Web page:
Learners from the Houghton Muslim Academy helped Operation Hydrate at a recent water drive at the Nelson Mandela Foundation. The initiative collected more than R55-million on the day. (Image: Sandile Khumalo)Operation Hydrate, the NGO that has been donating water in drought stricken areas of South Africa, has distributed more than 6 million litres of water so far. The group aims to collect R95-million worth of water by Nelson Mandela Day this year.Though the initiative only started on 4 January this year, it has already garnered massive support from ordinary people, as well as the likes of Mango Airlines, the national cricket team, and the National Lottery.Contact Yaseen Theba on 082 494 2824 to find out how you can contribute to Operation Hydrate’s water drive. For information about helping or where to drop off water or send donations, visit the Operation Hydrate Facebook page, or follow @HydrateSA on Twitter, #OperationHydrate.Below are some of the highlights from the initiative’s work so far. Pictures are from Operation Hydrate’s Facebook page unless stated otherwise. Operation Hydrate has distributed more than 6 million litres of water in drought stricken areas, to date. Water has been delivered by 41 trucks and tankers to Swartruggens, Senekal, Steynsrus, Qwa Qwa, Zululand, Nongoma, Ulundi, Paulpietersburg, Vryheid, and Aliwal North so far. According to the NGO, some people in the drought stricken areas have resorted to drinking sewage water. Leslie Sedibe, the chief executive of Proudly South African, said: “Just to give somebody a glass of water… could be the greatest testimony you’ll ever give them.” Operation Hydrate aims to collect R95-million worth of water by 18 July this year. Pictured here are learners from Benoni Muslim School who donated water to the cause. Water Affairs Minister Nomvula Mokonyane announced that the National Lottery would donate R50-million to the cause. On hearing this news, Operation Hydrate raised its target from R67-million to R95-million. (Image: Sandile Khumalo) The Proteas, the South African cricket team, donated five to 10 litres of water each. These were handed over in large bottles to Operation Hydrate. Cricket South Africa also called on supporters before the game against England in Centurion to donate bottled water at the stadium, collecting more than 5 000 litres of water.Chairperson of Operation Hydrate Fayaaz Moosa, pictured, said that although there had been some rain in certain parts of the country, the water was not necessarily potable, or of drinking quality. (Images: Sandile Khumalo) The donations were “ubuntu in action”, the initiative’s co-ordinator, Yusuf Abramjee, said at a water drive at the Nelson Mandela Foundation. “Real people are the ones donating,” he said. “We as civil society will continue to provide this basic human right.” (Image: Sandile Khumalo)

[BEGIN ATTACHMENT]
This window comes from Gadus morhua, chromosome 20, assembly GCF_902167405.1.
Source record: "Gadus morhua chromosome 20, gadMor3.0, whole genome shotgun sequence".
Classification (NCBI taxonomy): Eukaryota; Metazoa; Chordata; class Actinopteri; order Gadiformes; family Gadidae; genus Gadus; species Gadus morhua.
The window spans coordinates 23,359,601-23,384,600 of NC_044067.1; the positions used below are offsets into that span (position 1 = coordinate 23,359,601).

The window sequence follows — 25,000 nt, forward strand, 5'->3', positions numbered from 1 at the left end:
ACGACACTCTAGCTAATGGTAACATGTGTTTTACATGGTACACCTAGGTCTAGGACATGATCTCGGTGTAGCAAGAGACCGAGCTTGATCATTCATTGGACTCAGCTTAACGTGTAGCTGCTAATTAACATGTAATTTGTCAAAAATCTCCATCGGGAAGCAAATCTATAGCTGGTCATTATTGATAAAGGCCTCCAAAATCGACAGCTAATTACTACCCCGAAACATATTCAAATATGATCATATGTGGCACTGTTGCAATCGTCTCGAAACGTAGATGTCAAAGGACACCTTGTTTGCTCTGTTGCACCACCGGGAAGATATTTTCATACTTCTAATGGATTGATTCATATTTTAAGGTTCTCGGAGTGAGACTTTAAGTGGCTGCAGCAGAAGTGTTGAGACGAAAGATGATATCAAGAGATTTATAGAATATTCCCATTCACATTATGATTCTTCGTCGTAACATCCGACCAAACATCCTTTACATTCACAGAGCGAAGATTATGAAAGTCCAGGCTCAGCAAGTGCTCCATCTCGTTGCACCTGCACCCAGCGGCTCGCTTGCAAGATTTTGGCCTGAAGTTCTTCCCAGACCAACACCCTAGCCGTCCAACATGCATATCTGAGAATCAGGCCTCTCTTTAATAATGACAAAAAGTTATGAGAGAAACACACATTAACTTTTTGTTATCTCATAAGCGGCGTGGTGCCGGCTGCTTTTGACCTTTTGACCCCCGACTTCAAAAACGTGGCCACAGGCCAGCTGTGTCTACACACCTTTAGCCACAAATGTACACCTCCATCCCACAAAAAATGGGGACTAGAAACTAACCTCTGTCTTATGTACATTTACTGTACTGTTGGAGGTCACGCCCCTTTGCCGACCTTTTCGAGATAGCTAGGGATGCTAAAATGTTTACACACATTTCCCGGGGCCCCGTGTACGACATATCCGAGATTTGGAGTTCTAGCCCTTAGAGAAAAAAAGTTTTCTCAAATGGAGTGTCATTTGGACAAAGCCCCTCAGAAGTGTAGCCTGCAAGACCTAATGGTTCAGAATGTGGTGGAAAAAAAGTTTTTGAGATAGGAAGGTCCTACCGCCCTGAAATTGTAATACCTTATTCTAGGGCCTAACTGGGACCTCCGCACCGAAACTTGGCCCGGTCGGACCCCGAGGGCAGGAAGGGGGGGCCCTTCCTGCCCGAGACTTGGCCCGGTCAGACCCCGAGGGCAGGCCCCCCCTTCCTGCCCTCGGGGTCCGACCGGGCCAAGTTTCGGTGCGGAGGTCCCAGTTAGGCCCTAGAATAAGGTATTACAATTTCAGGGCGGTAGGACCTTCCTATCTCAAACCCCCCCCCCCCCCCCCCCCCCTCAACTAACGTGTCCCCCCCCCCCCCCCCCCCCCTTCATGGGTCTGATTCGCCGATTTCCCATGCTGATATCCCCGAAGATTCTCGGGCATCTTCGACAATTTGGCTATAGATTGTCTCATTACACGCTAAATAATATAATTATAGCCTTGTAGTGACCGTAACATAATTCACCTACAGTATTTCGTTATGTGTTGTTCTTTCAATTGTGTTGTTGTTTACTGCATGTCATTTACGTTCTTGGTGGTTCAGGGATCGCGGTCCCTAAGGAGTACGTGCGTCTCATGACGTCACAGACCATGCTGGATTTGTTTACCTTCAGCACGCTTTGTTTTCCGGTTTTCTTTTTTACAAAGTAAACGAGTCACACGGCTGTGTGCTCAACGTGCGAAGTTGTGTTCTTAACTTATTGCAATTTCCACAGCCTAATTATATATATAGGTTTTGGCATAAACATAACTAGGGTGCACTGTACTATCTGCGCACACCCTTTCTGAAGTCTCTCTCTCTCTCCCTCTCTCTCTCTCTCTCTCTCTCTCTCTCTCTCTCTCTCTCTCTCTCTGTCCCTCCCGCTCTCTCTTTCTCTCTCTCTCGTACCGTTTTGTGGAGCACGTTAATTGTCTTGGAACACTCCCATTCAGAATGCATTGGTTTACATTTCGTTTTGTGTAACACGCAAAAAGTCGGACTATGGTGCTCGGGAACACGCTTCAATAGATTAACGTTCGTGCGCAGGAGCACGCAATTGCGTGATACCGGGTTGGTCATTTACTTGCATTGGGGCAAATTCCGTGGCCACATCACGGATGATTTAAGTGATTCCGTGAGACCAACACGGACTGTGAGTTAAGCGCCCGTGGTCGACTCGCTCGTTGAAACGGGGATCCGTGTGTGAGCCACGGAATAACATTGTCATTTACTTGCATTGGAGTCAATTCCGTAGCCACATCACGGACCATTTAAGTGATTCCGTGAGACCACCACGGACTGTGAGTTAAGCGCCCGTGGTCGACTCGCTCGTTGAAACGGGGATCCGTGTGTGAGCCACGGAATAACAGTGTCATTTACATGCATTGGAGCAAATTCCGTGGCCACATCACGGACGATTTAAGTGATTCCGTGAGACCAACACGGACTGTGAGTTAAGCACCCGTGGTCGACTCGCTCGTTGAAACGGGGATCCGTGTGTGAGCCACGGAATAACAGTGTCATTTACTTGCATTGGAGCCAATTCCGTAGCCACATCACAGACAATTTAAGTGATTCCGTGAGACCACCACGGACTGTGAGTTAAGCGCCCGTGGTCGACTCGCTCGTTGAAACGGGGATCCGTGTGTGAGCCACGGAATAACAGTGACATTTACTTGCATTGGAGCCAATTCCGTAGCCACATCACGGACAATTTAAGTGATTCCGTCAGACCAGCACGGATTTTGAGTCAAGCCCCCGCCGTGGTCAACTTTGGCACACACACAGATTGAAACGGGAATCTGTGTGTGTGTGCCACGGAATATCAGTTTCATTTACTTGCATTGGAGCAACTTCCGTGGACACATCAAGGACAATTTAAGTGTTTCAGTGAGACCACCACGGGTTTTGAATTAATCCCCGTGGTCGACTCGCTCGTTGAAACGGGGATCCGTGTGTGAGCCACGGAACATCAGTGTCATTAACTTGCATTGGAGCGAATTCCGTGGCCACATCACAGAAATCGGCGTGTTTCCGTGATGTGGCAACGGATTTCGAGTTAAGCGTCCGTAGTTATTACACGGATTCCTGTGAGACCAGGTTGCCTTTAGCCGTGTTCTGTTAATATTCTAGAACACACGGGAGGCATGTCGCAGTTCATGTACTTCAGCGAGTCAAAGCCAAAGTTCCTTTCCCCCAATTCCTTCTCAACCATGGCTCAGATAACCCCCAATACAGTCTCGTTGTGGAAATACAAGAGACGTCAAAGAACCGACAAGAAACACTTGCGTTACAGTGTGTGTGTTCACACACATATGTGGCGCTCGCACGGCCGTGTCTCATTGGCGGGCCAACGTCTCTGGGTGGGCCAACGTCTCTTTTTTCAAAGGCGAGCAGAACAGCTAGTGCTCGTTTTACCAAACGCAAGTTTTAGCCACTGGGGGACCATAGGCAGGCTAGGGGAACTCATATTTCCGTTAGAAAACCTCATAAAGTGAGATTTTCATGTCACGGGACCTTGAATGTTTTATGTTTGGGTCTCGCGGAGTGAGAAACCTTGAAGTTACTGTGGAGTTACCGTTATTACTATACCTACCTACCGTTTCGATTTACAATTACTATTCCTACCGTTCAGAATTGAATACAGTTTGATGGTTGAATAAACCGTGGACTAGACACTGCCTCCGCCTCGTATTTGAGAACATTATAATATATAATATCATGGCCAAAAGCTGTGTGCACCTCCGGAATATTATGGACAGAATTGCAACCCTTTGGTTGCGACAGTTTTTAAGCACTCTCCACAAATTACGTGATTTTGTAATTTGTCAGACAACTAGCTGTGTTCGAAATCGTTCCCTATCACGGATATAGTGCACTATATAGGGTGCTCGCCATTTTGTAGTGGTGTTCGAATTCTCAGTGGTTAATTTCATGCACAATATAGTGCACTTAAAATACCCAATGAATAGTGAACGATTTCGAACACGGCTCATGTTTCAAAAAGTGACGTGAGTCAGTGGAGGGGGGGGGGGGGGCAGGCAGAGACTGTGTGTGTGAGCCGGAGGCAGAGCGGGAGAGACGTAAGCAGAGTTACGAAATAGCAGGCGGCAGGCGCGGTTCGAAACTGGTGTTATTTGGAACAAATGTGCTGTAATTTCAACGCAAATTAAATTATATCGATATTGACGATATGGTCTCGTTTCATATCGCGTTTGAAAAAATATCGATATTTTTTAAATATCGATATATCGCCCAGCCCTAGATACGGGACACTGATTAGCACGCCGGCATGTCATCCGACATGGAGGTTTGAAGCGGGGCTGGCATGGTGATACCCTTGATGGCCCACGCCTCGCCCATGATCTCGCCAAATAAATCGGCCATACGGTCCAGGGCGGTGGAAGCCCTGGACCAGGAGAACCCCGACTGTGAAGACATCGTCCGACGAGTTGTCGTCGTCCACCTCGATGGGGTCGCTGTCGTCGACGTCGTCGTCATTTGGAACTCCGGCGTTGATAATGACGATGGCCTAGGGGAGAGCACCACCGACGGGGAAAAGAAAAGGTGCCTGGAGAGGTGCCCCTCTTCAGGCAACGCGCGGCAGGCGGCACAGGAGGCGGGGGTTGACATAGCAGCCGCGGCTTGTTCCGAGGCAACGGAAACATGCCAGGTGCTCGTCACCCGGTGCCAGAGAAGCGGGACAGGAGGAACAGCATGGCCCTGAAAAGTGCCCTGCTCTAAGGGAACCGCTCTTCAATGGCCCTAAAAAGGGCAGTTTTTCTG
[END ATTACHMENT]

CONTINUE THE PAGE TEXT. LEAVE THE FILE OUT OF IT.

There are thousands of African women creating successful businesses, leaving inspiration and change in their wake, and in a small way helping to uplift Africa’s narrative. The five women below are making massive strides in their respective business sectors, changing their industries and improving business for other women in Africa. Women all over Africa are changing the content’s narrative, writes Graça Machel on the World Economic Forum website. (Image: Benedikt von Loebell, WEF, CC BY-NC-SA 2.0, via Flickr)• Girls in space! Africa’s first private satellite – designed by schoolgirls • How can digital technology boost growth in Africa?• Connecting women to technology• Robotic gliders boost for ocean research• Meet the global leaders heading WEF Africa 2016 Graça Machel, Founder, Graça Machel TrustAll these women are members of the Graça Machel Trust, a pan-African advocacy organisation that focuses on women’s rights, children’s rights and governance and leadership in Africa. Their Multiplying Faces, Amplifying Voices campaign aims to build a network of highly qualified, active and effective women across the continent to become a voice in areas where they are currently underrepresented. This includes the Network of African Businesswomen (NABW), Network of African Women in Agribusiness (AWAB) and New Faces New Voices (NFNV), a programme that focuses on expanding the role and influence of women in the financial sector.Joy Ndungutse: Founder and CEO of Gahaya Links (Rwanda) Changing economies by commercialising cultureJoy Ndungutse spent her childhood and early adult years in exile due to political instability in Rwanda.Driven by ambition, Joy’s strong desire to work towards the empowerment of women translated into a weaving initiative when she moved back to Rwanda after the genocide. While running a hotel and the country’s first furniture store, she trained local women in rural areas and designed baskets, modern in style and shape, that these women could make using traditional weaving skills and techniques. This journey gave birth to Gahaya Links, a successful social enterprise in Rwanda that works with over 4 000 weavers to make traditional baskets that are exported to the US and Japan and sold through leading department stores.Joy notes that, “It is a delight to see the fruits of this project and to see an increase in the number of women in Rwanda achieving financial independence.”She continues: “It is also encouraging to see that the local culture is alive and vibrant, and that using what we have, we have managed to make such an impact on the lives of others, and on creating awareness of what Rwanda has to offer to the world.”However, she highlights that although some progress has been made in Rwanda, a lot still needs to be done to increase financial inclusion of women, educate women on taxation and business practices, as these still remain big challenges for women in business. She identifies certain key issues such as geographical access to financial institutions, information on financial information and products, and access to capital as barriers for women to enter into business.According to Joy, “most rural women in Rwanda lack the knowledge to organize businesses in a formal way. It’s critical to educate them on key issues such as new business taxation policies and the simplified tax regime that exempts them from to allow them kickstart and build sustainable businesses.”She highlights that a lot more work needs to be done to educate and create awareness of the importance of formalizing and growing informal women owned businesses.Hadia Gondji: Managing Director at Hadia Seed Production, Hadia Flowers and Hadia Supermarket (Ethiopia)Challenging the status quo to create opportunities for womenHadia is the country director of the New Faces New Voices Ethiopia Chapter and is a pioneer in the transportation, agriculture and horticulture industries in Ethiopia. In agriculture she is involved in hybrid grain multiplication and through her business she teaches farmers in the country to improve their yields.Hadia says: “We normally work with small-scale farmers to help them improve their production and we teach female farmers free of charge.”As president of the Ethiopian Women Exporters Association, she has seen production by female farmers increase, and exports of different produce such as coffee, fruit, vegetables and flowers improve. Hadia is also one of the founders of Enat Bank, the only financial institution in Ethiopia that specifically targets women.She explains, “In Ethiopia it is still very difficult for women to get into business and politics. Although things are getting better, it remains hard for women to do business, as the environment is not conducive, banks want collateral before giving financial support and women do not own any property. The houses and farms belong to men.”“Enat Bank was launched to assist women by getting money from investors to deposit as collateral for women in business, and we see that the bank is making a great difference to women business owners.”Hadia highlights that creating a strong business network for women in Africa is essential in ensuring that business opportunities improve for women on the continent. As evidenced by the Graça Machel Trust, the role of such networks and advocacy groups is invaluable in connecting likeminded businesswomen across the continent.Elizabeth Swai: Managing Director of AKM Glitters Company Limited (Tanzania) Driving the agenda for women in businessA self-starter, Elizabeth Swai runs a thriving poultry business that has expanded its operations to include small-scale farmers in its supply chain. Her business model makes a conscious effort to include those parties that would normally find themselves excluded from the formalized market.Elizabeth says that although the Tanzanian government has expressed commitment to supporting female entrepreneurship, women still face a great number of obstacles. Challenges such as cultural barriers, the right to property and decision making, stiff competition, corruption and bureaucracy, and a lack of awareness from women themselves, make it extremely hard for women in Africa to build a successful business.She also serves as lead and coordinator of African Women in Agribusiness, holds a seat in the Network of African Women in Business, is a founder member of the African Agriculture Academy, and is an active member of the World Poultry Association.According to Elizabeth, her involvement with the women’s networks and associations is aimed at representing the needs of women in Tanzania.She says: “I am involved with all of these organisations in order to represent other women. Defragmentation is a poison, so women need to partner with other women, networks, associations, men and their gigantic enterprises with muscle to be able to achieve the achievable.”She notes: “I created a business model that is inclusive in order to enable ease of access to finance and technical expertise, but also to work with more women in rural areas and create employment for the youth.”Elizabeth Magaya: Managing Director of Blissford Investments (Zimbabwe) Taking giant steps, one step at a timeElizabeth Magaya became an entrepreneur at the age of 10 to help look after her siblings after her parents’ divorce. She went from vegetable vendor to owning a group of companies that includes a booming construction business, and has recently diversified into horticulture, landscape and interior design. At the age of 52, she went back to school to finish what she wasn’t able to start as a child and graduated at the age of 56.She is the epitome of self-made success and attributes this to hard work, sheer determination and a constant drive for perfection.According to Elizabeth, “the biggest challenges with women in business in Africa are the women themselves.”She explains: “Most women are still marginalised and still depend on men to make decisions for them and give them permission to do things. I believe women should be aggressive, start networking and start to expose themselves. They should see every situation and challenge as a bull and take it by the horns.”“To empower themselves, women must realise that it is possible to start, and you can start small, you don’t need to be great or big to start, begin where you are and the rest will follow. Never mind your background, where you started or where you came from. If you use your hands and mind you will reach your destiny,” she says.Grace Mijiga-Mhango: Director of Agriseed and African Women in Agribusiness (Malawi)Building businesses that transform livesGrace specialises in commodity trading and seed multiplication and has built successful businesses that trade in Malawi and across the continent. Having been with the Graça Machel Trust since 2011, she is one of the pioneers that help shape the Trust’s vision. She conceptualized the African Food Basket Project that promotes the growing of indigenous seeds led by women farmers to raise the yields of staple crops like maize, soya beans and pigeon peas. The overall project aims to benefit 50,000 women across grain production value chains in five countries over the next five years.Grace has incredible vision which she shares passionately with those interested in her work and those that share similar interests and beliefs. She sees herself as an agent of change, and is committed to working to support others to reach their full potential and achieve meaningful change in their lives.The Graça Machel Trust, through its advocacy work, seeks to continue in extending its arm to more women across the continent, to effect and influence a change in thinking about women-owned businesses as a channel for Africa’s economic development. The trust seeks to grow women-owned businesses across Africa, and to empower female entrepreneurs to realize their full potential.This article was originally published on the WEF website as part of its Africa series.Former South African and Mozambican first lady Machel is a renowned global advocate for the rights of women and children. A social and political activist for many decades, she serves in various capacities in several organisations. One of these is the Elders, a group of independent global leaders working together for peace and human rights, brought together in 2007 by her husband, Nelson Mandela.Machel also contributes to the Africa Progress Panel and, like Adesina, the MDG Advocates Panel. She has been named an eminent person in the GAVI Alliance, and works on the UN Foundation’s High-Level Panel on the Post-2015 Development Agenda. Machel chairs the board of the African Centre for the Constructive Resolution of Disputes, and is chancellor of the University of Cape Town.Watch this to see some of the top female innovators who participated in WEF on Africa: